A new paper published in the Journal of Neuroscience reveals how the shape of your ears affects what you hear. Scientists found that implanting a small piece of silicone into an external part of the ear altered people’s ability to detect where a sound was coming from. Over time, however, the brain adapted to the new shape and learnt to pinpoint sounds accurately once again.
Régis Trapeau, author of the paper and a neuroscientist at the University of Montreal said the brain’s ability to determine sound has to do with the way sound waves reverberate off external parts of the ear. The researchers conducted a number of experiments using silicone ear moulds, a dome of speakers and an fMRI machine to record the brain’s activity.
Volunteers who had the ear moulds fitted had a number of sounds played around them and indicated where they thought the noises were coming from. After listening without the ear moulds, the difference was clear. “We would put a sound above the participant’s head, and he would say it’s below,” said Dr. Trapeau.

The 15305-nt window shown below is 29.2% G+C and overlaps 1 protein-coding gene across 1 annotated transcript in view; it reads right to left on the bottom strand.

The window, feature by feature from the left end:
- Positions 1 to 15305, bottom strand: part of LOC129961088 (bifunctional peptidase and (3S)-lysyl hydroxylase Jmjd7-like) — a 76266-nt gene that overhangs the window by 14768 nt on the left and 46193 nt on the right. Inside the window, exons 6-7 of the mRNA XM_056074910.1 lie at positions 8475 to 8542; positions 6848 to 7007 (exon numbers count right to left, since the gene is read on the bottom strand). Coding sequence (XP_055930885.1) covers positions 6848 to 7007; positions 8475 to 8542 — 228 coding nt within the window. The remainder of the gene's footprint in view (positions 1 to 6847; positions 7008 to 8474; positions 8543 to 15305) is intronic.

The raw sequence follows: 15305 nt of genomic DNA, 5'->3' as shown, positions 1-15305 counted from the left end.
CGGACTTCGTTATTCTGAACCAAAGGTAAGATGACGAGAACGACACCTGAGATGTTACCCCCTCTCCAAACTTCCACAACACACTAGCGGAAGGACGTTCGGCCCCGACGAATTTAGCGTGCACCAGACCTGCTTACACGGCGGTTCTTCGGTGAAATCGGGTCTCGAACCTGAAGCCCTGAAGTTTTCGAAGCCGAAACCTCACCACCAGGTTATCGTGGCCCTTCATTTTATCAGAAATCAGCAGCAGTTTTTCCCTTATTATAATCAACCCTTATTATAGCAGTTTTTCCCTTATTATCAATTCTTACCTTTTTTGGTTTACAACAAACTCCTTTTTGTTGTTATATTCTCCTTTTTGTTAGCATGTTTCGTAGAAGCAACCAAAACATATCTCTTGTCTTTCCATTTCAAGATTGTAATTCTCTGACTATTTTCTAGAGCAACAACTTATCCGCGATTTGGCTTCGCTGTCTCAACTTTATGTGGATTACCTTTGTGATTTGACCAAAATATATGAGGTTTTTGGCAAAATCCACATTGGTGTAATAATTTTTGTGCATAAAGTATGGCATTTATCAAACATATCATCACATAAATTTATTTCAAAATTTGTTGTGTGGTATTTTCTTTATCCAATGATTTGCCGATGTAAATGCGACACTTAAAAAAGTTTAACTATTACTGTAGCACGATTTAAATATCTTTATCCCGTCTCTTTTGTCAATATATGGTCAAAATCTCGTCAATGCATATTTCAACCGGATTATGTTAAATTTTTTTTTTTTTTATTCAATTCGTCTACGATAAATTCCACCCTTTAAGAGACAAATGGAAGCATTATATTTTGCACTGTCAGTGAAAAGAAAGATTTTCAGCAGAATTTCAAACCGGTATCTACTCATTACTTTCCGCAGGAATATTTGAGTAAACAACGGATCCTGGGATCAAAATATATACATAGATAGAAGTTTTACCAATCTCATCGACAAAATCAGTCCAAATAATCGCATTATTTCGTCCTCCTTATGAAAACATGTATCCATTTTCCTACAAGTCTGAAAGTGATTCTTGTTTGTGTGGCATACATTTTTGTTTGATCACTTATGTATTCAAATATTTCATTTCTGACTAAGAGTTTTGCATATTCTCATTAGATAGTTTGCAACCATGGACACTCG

However, when the volunteers had more testing a week later, most saw their scores go back up. Once we know our ear’s shape, we are able to locate sound, said Dr. Trapeau. When the shape of our ears changes, it takes time to adapt to it. The fMRI scanner revealed that the neurons respond less and less as the sounds came from higher locations, indicating that the neurons most likely represent height by the significance of their response.
The researchers hope the study will allow for the creation of better hearing devices.